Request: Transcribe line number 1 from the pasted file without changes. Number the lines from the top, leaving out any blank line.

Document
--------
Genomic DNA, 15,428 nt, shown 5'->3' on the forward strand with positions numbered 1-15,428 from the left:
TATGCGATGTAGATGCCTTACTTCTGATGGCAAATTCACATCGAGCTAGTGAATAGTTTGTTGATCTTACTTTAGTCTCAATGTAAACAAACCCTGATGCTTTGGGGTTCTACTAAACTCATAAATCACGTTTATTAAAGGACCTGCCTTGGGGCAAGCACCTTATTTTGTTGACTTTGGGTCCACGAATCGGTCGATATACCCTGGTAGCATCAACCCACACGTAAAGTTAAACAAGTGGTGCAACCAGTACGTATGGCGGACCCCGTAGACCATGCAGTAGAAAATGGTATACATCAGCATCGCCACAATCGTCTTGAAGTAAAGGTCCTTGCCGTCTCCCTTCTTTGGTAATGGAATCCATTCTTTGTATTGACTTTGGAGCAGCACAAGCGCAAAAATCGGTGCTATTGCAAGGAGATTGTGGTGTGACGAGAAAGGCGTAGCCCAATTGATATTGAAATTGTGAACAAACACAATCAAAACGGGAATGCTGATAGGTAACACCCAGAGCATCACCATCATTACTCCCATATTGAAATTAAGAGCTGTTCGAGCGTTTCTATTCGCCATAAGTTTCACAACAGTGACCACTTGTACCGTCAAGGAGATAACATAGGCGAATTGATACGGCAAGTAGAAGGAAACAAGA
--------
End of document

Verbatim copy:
Genomic DNA, 15,428 nt, shown 5'->3' on the forward strand with positions numbered 1-15,428 from the left: